Columbus Al Dia September 2014
The final step in the immigration process is to become a naturalized United States citizen. Thereare many benefits and protections that result from obtaining citizenship that people often overlook.The rights that you will obtain include the right to vote, the right to travel with a U.S. passport for anunlimited period of time, and to be eligible for federal grants and scholarships. Additionally, you willhave more protection from being deported than those who are in lawful permanent resident status.
To determine whether you are eligible to apply for citizenship you first look to the date that you becamea lawful permanent resident. You can find that date on your lawful permanent resident card. The general rule is that you must be in lawful permanent resident status for five years to be eligible to applyfor citizenship. However, there are a few exceptions. The most common exception is for an individualwho gained their LPR status through marriage to a U.S. citizen. Under those circumstances, you canapply for your citizenship after three years. Also, those who were in refugee status prior to becomingan LPR can use up to one year of refugee status towards the five year requirement. Finally, anotherexception applies for those who are serving in the military, navy, National Guard and other armedforces. Those individuals may qualify for citizenship immediately upon obtaining the proper certificationfrom their respective branch.
Now that you have a general idea of whether you are eligible, here are the other technicalrequirements: 1) physically present in the United States for at least half of the qualifying time period; 2)lived in the district or state where you are filing your application for at least three months; 3) have notcontinuously spent more than a year outside the United States; 4) have not made your primary homein another country; 5) at least 18 years old; 6) good moral character; 7) able to speak, read, and write inEnglish; 8) able to pass a test covering U.S. history and government; 9) willing to swear that you believein the principles of the U.S. Constitution and to be loyal to the United States.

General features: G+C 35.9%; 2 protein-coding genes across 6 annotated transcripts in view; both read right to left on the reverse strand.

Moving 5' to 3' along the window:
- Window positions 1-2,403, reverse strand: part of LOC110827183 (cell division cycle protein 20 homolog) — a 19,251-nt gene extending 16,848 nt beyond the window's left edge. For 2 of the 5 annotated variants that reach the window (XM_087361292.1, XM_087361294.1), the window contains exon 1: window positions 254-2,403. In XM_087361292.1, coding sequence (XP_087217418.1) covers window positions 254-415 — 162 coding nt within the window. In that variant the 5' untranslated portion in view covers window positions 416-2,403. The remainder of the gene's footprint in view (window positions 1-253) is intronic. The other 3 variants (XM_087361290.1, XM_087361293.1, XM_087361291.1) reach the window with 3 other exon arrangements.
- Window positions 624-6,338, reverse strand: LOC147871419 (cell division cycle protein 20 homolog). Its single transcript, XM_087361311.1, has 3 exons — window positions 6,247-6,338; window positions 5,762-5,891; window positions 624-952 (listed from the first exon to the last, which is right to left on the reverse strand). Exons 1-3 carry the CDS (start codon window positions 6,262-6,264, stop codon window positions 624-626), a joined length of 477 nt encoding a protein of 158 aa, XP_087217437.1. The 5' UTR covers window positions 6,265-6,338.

Too many people are hesitant to apply for citizenship because they are intimidated by the applicationprocess, cannot afford the filing fees, have past criminal convictions, or they are not confident that theycan pass the test. All these issues are understandable, but you cannot afford to let them prevent youfrom obtaining equal opportunity and superior rights for you and your family. There is a fee waiveravailable for those who cannot afford to pay the filing fees and immigration has published a Spanishlanguage guide and list of possible questions to help you study. If you believe you qualify do nothesitate, act now, or you could regret it later. The entire process from filing the application to attendingthe interview has currently been approximately 3-4 months, so it’s not too late to bring in the New Yearas a United States citizen.